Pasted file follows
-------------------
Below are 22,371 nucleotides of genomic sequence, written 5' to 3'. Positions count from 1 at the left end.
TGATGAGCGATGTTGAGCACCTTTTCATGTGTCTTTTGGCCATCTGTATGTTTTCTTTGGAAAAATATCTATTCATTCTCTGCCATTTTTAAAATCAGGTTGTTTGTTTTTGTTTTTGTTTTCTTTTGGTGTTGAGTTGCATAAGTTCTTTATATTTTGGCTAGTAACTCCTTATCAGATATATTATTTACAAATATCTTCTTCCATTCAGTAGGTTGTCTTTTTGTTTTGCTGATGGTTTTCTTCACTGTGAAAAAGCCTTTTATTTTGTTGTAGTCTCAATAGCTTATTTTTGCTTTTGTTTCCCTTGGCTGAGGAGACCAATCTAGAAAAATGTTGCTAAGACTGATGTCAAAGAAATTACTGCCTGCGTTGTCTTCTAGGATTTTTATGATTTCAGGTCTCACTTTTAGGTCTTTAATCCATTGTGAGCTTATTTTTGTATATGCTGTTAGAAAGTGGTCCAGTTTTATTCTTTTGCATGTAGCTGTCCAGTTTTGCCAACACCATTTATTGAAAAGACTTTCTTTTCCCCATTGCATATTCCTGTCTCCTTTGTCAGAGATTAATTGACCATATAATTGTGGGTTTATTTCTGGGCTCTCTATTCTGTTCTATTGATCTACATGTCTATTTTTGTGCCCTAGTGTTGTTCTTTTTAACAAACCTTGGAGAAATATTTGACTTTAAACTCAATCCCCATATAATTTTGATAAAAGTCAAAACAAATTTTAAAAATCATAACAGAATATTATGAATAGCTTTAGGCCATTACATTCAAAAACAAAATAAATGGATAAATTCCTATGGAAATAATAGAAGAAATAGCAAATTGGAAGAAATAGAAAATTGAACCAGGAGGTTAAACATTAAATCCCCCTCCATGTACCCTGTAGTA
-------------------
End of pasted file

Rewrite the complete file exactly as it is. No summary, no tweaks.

Below are 22,371 nucleotides of genomic sequence, written 5' to 3'. Positions count from 1 at the left end.
TGATGAGCGATGTTGAGCACCTTTTCATGTGTCTTTTGGCCATCTGTATGTTTTCTTTGGAAAAATATCTATTCATTCTCTGCCATTTTTAAAATCAGGTTGTTTGTTTTTGTTTTTGTTTTCTTTTGGTGTTGAGTTGCATAAGTTCTTTATATTTTGGCTAGTAACTCCTTATCAGATATATTATTTACAAATATCTTCTTCCATTCAGTAGGTTGTCTTTTTGTTTTGCTGATGGTTTTCTTCACTGTGAAAAAGCCTTTTATTTTGTTGTAGTCTCAATAGCTTATTTTTGCTTTTGTTTCCCTTGGCTGAGGAGACCAATCTAGAAAAATGTTGCTAAGACTGATGTCAAAGAAATTACTGCCTGCGTTGTCTTCTAGGATTTTTATGATTTCAGGTCTCACTTTTAGGTCTTTAATCCATTGTGAGCTTATTTTTGTATATGCTGTTAGAAAGTGGTCCAGTTTTATTCTTTTGCATGTAGCTGTCCAGTTTTGCCAACACCATTTATTGAAAAGACTTTCTTTTCCCCATTGCATATTCCTGTCTCCTTTGTCAGAGATTAATTGACCATATAATTGTGGGTTTATTTCTGGGCTCTCTATTCTGTTCTATTGATCTACATGTCTATTTTTGTGCCCTAGTGTTGTTCTTTTTAACAAACCTTGGAGAAATATTTGACTTTAAACTCAATCCCCATATAATTTTGATAAAAGTCAAAACAAATTTTAAAAATCATAACAGAATATTATGAATAGCTTTAGGCCATTACATTCAAAAACAAAATAAATGGATAAATTCCTATGGAAATAATAGAAGAAATAGCAAATTGGAAGAAATAGAAAATTGAACCAGGAGGTTAAACATTAAATCCCCCTCCATGTACCCTGTAGTA